You might know the brand Saks Potss from its pastel-color, faux-fur-collared jackets that took New York by storm last year. This year’s collection leaned into something that looks as if The Row and Carhartt had a child and, I’m sure, will be equally coveted once it hits stores. The real win here, though, was how much fun the presentation was. The brand had a children’s marching band perform prior to the show, which was held at Tivoli Gardens — the third-oldest operating amusement park in the world. There was a sense of joy in the performance, and the models (many of whom had children attached to their hips or in their arms) helped reintroduce both magic and practicality to fashion.
Speaking of kids, they featured both on the runway with their model parents and were notably present in the audience at shows — something I think I’ve only seen at Elena Velez in New York prior to this. It felt lovely to witness the most stylish family you’ve ever seen take an outing like that and made each event feel more homey. It highlighted the ways parents continue to take their rightful place on the fashion scene even with newly added responsibility.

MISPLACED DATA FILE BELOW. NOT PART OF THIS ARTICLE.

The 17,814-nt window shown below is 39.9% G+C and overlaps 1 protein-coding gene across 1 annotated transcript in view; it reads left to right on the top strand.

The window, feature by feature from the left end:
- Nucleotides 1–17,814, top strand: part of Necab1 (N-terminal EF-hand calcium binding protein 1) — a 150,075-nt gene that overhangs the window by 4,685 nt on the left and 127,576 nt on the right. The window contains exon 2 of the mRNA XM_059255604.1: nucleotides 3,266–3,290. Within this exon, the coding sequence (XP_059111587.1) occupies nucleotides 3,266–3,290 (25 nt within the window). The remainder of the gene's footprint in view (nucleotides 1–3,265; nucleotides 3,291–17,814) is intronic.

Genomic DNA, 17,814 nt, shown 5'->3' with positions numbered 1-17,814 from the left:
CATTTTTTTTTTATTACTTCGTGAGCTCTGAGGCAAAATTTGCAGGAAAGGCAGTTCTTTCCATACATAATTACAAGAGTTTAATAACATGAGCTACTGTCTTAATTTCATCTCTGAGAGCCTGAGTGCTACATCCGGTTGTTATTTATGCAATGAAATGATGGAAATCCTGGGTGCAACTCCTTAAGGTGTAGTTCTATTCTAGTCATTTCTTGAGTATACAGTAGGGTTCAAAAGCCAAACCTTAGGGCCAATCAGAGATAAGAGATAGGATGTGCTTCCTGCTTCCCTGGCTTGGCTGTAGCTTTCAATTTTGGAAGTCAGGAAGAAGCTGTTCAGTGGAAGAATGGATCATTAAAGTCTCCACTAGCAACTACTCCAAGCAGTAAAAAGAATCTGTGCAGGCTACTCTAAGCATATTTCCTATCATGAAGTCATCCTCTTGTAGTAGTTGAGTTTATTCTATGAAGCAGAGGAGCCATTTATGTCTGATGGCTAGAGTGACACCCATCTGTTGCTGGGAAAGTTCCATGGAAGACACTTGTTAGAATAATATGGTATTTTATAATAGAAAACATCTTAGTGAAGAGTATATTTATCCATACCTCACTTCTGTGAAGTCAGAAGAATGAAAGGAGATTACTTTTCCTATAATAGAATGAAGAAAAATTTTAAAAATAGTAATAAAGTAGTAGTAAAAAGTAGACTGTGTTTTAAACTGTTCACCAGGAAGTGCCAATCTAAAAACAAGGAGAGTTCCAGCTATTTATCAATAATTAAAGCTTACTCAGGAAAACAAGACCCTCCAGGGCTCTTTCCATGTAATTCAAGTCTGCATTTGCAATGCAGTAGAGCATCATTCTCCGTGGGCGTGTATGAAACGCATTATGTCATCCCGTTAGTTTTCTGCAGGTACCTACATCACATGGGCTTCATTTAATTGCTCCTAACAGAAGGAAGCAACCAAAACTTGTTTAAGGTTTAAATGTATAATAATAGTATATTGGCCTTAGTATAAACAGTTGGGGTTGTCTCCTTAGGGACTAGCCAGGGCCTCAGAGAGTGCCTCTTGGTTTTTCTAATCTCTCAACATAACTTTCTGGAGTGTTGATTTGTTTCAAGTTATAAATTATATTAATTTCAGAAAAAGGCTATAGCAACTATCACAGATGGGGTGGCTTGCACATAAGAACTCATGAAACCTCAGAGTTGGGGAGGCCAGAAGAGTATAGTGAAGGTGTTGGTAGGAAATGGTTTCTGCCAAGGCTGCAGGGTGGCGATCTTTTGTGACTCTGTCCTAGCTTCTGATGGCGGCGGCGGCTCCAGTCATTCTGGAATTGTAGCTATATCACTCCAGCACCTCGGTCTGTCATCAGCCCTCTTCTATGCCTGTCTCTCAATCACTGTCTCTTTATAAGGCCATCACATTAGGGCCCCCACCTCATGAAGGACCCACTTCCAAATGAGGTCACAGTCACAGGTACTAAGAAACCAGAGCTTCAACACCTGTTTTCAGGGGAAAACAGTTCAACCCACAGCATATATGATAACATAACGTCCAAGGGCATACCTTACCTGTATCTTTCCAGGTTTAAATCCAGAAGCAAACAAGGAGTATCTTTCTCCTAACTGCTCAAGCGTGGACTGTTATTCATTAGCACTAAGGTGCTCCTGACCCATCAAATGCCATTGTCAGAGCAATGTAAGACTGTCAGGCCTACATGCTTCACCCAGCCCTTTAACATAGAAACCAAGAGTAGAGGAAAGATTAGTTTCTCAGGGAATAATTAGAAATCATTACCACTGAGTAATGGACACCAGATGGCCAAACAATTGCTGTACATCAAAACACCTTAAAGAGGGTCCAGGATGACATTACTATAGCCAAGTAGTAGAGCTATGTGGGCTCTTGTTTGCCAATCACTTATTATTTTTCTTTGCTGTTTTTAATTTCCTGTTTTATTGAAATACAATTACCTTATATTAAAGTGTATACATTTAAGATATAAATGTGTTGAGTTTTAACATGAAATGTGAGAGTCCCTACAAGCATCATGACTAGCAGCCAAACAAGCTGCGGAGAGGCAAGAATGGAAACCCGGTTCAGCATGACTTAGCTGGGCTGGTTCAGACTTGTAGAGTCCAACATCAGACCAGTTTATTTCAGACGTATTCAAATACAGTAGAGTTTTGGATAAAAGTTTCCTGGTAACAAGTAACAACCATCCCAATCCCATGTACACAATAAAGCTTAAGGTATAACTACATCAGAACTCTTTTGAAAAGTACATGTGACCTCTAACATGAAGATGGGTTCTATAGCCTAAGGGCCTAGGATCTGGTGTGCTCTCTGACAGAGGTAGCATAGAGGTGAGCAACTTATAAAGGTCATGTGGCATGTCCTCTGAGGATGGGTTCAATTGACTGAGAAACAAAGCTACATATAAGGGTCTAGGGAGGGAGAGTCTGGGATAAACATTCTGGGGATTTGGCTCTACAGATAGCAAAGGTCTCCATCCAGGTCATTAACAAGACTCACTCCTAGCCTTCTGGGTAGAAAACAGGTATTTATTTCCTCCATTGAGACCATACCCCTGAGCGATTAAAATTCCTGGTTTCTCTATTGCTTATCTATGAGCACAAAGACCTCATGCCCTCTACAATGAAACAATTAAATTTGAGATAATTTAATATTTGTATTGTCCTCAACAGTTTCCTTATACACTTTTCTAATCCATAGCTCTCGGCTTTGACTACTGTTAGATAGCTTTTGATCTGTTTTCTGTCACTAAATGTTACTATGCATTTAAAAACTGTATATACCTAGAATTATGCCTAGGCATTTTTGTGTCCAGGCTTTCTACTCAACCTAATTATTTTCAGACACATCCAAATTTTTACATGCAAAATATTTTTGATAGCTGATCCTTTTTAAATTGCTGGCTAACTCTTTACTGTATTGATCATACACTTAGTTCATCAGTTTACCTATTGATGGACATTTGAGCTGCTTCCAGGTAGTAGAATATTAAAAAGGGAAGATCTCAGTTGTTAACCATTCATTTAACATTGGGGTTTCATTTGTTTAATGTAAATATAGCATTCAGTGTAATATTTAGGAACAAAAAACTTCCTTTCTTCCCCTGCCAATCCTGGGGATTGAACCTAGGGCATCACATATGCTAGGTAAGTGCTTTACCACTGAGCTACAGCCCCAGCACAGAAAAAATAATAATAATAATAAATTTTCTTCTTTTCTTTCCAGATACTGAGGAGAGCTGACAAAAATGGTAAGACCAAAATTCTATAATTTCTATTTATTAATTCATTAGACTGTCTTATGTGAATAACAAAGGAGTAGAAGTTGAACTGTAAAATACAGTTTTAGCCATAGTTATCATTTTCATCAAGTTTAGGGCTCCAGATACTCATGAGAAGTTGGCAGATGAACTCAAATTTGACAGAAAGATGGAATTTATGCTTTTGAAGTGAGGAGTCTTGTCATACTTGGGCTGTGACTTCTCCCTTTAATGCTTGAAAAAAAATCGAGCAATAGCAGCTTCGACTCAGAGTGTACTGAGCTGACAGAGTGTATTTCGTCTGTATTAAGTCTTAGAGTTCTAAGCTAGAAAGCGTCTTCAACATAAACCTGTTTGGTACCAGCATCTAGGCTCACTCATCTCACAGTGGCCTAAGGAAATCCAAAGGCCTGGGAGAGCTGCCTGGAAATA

Photo: James Cochrane
I went to the Mark Kenly Domino Tan show with a genuine sense of curiosity and left feeling moved by its quiet storytelling through clothing. In Caroline Engelgaar’s first collection as the brand’s creative director, beautifully tailored and thoughtful pieces floated down the runway — ones that Laird Borrelli-Persson of Vogue Runway told me had a sense of “purity” to them rather than minimalism. That struck a chord. Engelgaar sent half-skirts down the runway that I really loved and that reminded me of a dressier version of chaps. I can’t wait to see this silhouette styled in the wild.
Scandinavians know how to dress. People there have an aesthetic that, at its core, is nearly impossible to authentically replicate. The clothes I saw coming in and out of shows all week were somehow both effortless and intentional, utilitarian and playful, original without hinging on the bizarre. The outfits worn to these shows were the same ones I saw on the street five minutes later on people walking to the bus stop or riding a bicycle. I left Copenhagen feeling simultaneously inspired to explore my wardrobe more and confident in the outfit choices I already make.